On August 30, 2016, the European Commission announced its finding that tax rulings obtained by two Irish subsidiaries of Apple constitute illegal State aid. The Commission concluded that Apple must pay Ireland an amount equal to the alleged tax benefits, plus interest, amounting to some €13 billion.

This is the fourth Commission case concerning tax ruling in less than one year. Two other ongoing cases involve tax rulings in Luxembourg, and the Commission has announced plans to open further investigations. The Commission's initiatives may cast doubt on the validity of a host of past tax rulings obtained by multinational companies from EU Member States, as well as on new or renewed rulings in the future.

A Brief Refresher

In 2013, in response to concerns that certain EU Member States were issuing favorable tax rulings to multinationals in order to attract foreign direct investment in violation of EU competition rules, the Commission launched a number of State aid investigations. It began investigating the tax ruling practices of seven EU Member States, including The Netherlands and Luxembourg, which it then broadened to all 28 EU Member States in 2014. The Apple decision, as well as previous decisions relating to tax rulings in the Netherlands and Luxembourg and a specific Belgian tax scheme, reflects the Commission's critical approach to tax rulings. On various occasions and most recently in a working paper issued on June 3, 2016, the Commission has announced plans to pursue further investigations, focusing on cases where there is a "manifest breach" of the so-called arm's-length principle.

Various appeals have been brought by the Member States and/or the affected companies against the three decisions from the past year, and, more broadly, the use of State aid tools in this field has faced criticism. In particular, the Commission's perceived bias against U.S.-based multinationals has drawn a special criticism from the U.S. government, academics, and taxpayers. Last week, the U.S. Treasury even issued a comprehensive White Paper criticizing the EU's approach.

Multinationals navigating these waters will need sound and integrated advice on both tax and State aid implications.

The Apple Case

The formal decision has not yet been published, and the full reasoning of the Commission therefore is not yet available. From the initial decision opening the investigation, however, we know that the Commission attacked the so-called "Double Irish" structure, which allegedly allowed Apple to shift profits from high-tax to low-tax jurisdictions. But this, in and of itself, was not a State aid. The Commission had preliminarily concluded that the tax ruling on the pricing of transactions between the various Apple affiliates (and hence how much income remained subject to tax in Ireland) was not based on an objective transfer pricing report, but was rather devised to fit the results of Apple's negotiations with the Irish tax authorities. In addition, the long duration of the agreement under the tax ruling (15 years), without review, appeared highly questionable to the Commission.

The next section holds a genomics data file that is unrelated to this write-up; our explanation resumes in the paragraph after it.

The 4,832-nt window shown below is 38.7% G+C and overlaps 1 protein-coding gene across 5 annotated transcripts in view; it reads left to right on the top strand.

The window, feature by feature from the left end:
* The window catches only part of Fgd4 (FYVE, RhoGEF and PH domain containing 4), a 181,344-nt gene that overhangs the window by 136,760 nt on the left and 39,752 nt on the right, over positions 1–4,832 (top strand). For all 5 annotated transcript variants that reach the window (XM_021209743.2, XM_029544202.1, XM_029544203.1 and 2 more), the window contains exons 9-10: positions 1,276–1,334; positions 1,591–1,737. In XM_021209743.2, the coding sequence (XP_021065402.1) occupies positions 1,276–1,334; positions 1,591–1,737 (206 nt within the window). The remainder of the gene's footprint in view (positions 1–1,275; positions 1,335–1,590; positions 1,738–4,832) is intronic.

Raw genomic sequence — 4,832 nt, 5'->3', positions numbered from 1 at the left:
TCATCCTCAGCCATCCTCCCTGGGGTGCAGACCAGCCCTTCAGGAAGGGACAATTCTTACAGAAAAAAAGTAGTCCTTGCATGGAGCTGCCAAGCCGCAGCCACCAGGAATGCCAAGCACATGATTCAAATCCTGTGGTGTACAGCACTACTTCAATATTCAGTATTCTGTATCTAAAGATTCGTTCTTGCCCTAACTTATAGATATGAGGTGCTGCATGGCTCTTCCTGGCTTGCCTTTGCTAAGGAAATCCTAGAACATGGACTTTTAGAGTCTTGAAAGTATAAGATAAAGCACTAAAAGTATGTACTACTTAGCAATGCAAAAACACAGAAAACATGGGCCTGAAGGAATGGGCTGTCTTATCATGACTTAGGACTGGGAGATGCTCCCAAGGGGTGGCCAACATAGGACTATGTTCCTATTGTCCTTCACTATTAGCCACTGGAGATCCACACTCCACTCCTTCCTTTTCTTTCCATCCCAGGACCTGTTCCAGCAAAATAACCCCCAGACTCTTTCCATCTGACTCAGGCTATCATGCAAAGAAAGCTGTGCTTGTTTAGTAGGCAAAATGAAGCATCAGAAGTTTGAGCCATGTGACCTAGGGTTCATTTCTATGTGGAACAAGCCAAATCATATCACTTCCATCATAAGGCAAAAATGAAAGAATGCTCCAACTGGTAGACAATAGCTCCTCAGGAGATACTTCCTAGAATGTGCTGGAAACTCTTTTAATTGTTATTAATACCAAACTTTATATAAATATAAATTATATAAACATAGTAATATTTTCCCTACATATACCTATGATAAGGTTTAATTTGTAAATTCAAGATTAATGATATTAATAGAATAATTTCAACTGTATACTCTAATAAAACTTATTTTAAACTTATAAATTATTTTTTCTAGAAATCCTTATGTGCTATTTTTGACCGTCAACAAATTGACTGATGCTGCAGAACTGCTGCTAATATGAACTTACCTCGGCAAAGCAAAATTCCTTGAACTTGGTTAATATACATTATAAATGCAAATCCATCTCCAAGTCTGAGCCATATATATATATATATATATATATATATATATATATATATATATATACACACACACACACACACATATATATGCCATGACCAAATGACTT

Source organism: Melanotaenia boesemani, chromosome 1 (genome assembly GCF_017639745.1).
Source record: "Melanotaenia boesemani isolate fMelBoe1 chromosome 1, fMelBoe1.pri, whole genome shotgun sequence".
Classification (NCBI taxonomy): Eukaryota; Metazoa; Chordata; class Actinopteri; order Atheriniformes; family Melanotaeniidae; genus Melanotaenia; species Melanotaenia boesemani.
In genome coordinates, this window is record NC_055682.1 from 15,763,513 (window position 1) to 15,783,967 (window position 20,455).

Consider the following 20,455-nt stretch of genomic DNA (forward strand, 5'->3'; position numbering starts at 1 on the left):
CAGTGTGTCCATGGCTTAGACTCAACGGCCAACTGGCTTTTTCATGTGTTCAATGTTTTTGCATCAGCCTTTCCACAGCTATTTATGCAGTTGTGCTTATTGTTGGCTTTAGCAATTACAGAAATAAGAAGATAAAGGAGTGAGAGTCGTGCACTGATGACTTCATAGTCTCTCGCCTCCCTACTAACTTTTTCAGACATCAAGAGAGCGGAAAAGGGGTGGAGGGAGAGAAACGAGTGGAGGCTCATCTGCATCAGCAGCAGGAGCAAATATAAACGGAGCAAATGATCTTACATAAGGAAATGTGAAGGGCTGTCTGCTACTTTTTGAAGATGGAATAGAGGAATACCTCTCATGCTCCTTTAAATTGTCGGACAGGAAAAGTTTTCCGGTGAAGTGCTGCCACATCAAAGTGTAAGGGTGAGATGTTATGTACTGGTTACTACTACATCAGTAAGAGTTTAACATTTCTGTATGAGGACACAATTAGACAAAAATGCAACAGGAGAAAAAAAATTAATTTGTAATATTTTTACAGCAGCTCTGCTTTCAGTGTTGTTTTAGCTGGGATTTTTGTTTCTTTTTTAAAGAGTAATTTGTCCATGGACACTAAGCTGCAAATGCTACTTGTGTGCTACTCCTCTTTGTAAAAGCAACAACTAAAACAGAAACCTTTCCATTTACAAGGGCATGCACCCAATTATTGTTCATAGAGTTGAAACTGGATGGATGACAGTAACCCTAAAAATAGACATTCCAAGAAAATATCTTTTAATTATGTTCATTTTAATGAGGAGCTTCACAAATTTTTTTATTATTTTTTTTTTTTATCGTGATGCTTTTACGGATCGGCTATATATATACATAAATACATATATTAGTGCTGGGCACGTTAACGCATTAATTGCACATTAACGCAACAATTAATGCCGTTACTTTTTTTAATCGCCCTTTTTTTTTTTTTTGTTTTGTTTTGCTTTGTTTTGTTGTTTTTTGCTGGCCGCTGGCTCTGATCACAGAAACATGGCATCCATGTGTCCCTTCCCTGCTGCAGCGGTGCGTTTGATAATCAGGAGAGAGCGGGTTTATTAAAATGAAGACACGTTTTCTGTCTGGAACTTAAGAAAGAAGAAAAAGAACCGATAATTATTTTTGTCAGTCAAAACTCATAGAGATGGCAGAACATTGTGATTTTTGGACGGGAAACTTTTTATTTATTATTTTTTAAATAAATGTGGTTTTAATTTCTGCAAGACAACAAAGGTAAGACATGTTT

The Commission's main argument is that Apple received a selective advantage as compared to domestic companies because the transfer pricing accepted in the tax ruling did not correspond to an "arm's-length" result that—according to the EU—would be the market terms that a domestic company would have to pay. Significantly, the Commission's arm's-length principle does not itself correspond to the OECD principles nor to any transfer pricing principle enshrined in Irish law. Rather, it is a sui generis EU law principle that the Commission derives from Article 107 of the Treaty, i.e., the provision prohibiting State aid.

The amount to be recovered from Apple by Ireland is not precisely set forth in the decision, but it is clear that it will be the highest amount ever to be recovered under EU State aid law. It should be noted, however, that the Commission, in its press release, indicates a new approach in calculating the amount to be recovered.

According to the press release, "The amount of unpaid taxes to be recovered by the Irish authorities would be reduced if other countries were to require Apple to pay more taxes on the profits recorded by Apple Sales International and Apple Operations Europe for this period. This could be the case if they consider, in view of the information revealed through the Commission's investigation, that Apple's commercial risks, sales and other activities should have been recorded in their jurisdictions. This is because the taxable profits of Apple Sales International in Ireland would be reduced if profits were recorded and taxed in other countries instead of being recorded in Ireland."

This seems to deviate from prior decision practice and will also likely lead to some practical problems, given that the Member State is generally required to order the repayment of the advantage within four months. It remains unclear how Ireland could take into account taxation by other countries within that period of time.

As with the other tax ruling cases before, this case is likely to be appealed both by the Member State concerned—Ireland—and by the alleged aid beneficiary. The eventual court action will likely revolve around the question of whether the Commission's approach to compare multinational companies to domestic companies is correct or if the Commission should have compared the treatment of Apple with the treatment of other multinational companies in Ireland.